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February 18 National Drink Wine Day useful for moderate drinking

People helping at Cruceiro Reixo's grapes harvest stop for lunch in the region of Ribeira Sacra on October 8, 2013 in Amandi near Monforte de Lemos, Spain. Wine maker Ramon Marcos Fernandez runs the Cruceiro Reixo wine cellar as a family business.
People helping at Cruceiro Reixo's grapes harvest stop for lunch in the region of Ribeira Sacra on October 8, 2013 in Amandi near Monforte de Lemos, Spain. Wine maker Ramon Marcos Fernandez runs the Cruceiro Reixo wine cellar as a family business.
Photo by Pablo Blazquez Dominguez/Getty Images

National Doughnut Day (June 6) and National Bagel Day (February 9) do nothing more than widen a waistline, and while more made-up days are fun and a reason to eat, National Drink Wine Day on February 18 is one of the more useful celebrations.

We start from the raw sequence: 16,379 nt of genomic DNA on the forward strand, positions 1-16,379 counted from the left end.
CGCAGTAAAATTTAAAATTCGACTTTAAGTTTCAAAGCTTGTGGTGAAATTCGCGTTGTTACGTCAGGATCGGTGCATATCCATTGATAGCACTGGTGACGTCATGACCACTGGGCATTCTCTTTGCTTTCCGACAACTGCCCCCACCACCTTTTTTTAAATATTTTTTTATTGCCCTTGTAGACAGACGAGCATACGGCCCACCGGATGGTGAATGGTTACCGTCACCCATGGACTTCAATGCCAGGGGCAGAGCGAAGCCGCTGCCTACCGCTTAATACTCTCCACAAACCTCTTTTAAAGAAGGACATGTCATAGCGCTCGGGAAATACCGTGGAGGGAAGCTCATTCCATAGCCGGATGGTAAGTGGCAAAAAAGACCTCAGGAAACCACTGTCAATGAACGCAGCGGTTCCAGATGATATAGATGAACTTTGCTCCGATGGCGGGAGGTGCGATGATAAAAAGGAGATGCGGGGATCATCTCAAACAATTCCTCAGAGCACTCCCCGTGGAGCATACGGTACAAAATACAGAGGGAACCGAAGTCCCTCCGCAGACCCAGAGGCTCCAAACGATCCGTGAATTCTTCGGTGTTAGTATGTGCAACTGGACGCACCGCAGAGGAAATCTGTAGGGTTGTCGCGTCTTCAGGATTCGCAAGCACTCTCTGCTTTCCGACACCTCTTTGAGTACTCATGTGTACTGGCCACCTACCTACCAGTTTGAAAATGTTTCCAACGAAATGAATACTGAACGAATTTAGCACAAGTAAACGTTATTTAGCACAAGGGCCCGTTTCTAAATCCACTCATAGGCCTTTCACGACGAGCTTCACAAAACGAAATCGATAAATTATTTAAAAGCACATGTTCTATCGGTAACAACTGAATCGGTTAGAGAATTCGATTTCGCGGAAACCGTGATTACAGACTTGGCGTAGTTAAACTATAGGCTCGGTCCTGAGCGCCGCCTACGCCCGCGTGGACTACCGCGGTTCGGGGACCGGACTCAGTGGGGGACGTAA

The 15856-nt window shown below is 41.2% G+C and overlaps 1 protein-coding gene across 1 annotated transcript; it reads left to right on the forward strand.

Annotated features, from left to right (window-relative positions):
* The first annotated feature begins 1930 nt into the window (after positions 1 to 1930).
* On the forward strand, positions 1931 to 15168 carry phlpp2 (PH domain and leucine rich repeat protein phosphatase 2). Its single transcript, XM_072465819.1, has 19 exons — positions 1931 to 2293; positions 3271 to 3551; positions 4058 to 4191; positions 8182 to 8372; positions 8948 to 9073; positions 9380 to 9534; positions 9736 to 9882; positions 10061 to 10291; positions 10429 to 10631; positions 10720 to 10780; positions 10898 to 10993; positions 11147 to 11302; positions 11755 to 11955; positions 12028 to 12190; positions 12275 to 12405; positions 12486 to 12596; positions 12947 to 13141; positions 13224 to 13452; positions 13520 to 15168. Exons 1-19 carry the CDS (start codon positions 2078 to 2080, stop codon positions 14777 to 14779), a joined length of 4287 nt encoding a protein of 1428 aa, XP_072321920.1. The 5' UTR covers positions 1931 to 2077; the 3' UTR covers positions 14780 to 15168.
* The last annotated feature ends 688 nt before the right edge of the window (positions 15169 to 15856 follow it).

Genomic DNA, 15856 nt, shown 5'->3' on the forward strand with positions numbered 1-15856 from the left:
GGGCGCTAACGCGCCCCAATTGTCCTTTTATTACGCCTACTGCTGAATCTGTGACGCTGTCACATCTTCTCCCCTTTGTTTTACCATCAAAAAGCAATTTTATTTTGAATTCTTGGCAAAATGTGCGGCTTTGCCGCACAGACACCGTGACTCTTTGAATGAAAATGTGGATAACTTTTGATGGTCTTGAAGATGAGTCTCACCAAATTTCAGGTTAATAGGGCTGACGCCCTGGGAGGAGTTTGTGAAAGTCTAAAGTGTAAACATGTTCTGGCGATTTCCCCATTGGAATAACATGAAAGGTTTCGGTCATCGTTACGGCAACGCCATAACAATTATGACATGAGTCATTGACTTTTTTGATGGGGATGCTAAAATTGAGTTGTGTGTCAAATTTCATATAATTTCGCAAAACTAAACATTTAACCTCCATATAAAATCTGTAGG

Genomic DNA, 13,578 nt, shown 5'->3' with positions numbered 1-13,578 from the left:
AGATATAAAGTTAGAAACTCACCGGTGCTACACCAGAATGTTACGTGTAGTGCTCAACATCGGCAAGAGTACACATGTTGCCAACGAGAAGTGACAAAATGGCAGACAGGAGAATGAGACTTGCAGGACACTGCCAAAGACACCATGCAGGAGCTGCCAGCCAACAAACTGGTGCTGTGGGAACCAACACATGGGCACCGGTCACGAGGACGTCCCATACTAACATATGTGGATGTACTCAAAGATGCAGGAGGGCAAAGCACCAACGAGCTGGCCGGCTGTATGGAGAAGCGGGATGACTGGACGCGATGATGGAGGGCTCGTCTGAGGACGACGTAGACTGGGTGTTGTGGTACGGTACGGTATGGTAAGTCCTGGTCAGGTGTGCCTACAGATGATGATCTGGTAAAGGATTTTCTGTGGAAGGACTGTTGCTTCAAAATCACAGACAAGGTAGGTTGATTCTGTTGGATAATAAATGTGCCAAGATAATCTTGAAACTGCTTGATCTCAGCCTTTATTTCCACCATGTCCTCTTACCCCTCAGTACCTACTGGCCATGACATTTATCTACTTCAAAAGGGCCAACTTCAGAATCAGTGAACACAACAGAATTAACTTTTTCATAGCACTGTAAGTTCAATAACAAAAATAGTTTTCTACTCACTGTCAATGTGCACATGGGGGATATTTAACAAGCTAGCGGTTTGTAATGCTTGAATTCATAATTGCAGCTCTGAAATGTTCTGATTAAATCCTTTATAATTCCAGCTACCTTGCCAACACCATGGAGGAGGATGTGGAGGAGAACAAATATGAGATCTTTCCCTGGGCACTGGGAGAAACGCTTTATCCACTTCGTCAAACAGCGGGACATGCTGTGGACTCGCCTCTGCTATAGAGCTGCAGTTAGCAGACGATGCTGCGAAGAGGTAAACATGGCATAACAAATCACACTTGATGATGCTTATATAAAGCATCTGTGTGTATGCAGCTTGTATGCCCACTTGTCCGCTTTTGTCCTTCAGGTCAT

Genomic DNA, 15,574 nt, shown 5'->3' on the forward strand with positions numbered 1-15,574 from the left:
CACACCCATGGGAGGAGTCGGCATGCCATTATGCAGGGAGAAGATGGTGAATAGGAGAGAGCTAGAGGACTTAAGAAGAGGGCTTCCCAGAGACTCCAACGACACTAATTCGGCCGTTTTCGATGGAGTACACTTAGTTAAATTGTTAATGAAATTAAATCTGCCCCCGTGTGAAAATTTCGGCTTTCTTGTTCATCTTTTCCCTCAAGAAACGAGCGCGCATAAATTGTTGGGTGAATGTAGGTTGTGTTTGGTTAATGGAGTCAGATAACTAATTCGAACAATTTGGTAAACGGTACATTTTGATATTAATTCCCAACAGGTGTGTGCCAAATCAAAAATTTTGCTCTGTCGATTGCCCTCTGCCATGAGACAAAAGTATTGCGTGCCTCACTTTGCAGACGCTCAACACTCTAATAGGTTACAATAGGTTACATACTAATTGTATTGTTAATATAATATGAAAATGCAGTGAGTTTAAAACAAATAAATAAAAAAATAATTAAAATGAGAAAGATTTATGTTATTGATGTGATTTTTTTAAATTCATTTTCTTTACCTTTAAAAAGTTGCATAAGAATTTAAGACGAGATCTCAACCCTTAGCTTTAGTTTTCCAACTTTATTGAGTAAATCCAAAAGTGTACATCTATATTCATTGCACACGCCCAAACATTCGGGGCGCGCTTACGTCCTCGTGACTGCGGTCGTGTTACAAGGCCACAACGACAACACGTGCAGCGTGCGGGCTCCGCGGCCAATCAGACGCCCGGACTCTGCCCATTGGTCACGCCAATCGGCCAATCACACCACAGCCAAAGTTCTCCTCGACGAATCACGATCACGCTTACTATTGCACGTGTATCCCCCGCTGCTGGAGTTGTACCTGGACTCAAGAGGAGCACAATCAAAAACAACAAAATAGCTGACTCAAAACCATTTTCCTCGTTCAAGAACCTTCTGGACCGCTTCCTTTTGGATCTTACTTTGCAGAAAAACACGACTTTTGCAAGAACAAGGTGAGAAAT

Antioxidants, called flavonoids, are present in red wine. Flavonoids reduce the risk of coronary heart disease. Yale-New Haven Hospital recommends Cabernet Sauvignon, followed closely by Petit Syrah and Pinot Noir.

However, the American Heart Association (AHA) does not recommend drinking alcohol solely to lower heart disease risk mainly due to other risks (alcoholism, weight gain from calories, diabetes risk).

Alcoholic beverages do prevent platelets in the blood from sticking together, which reduces clot formation and reduces heart attack or stroke risk, but AHA confirms that aspirin may do so in a similar way.

A serving of alcohol (four ounces of wine) can increase the level of HDL (good cholesterol). Other food or drink where these are apparent are in grapes or red grape juice so those who aren't a big fan of alcohol may want to check out the ingredients for nonalcoholic red wine.

But for moderate wine drinkers, one glass per day is sufficient for women and two glasses a day for men. Just don't forget about that 30 minutes of exercise per day (150 minutes total recommended for a week), which does more for the body than wine will ever do.

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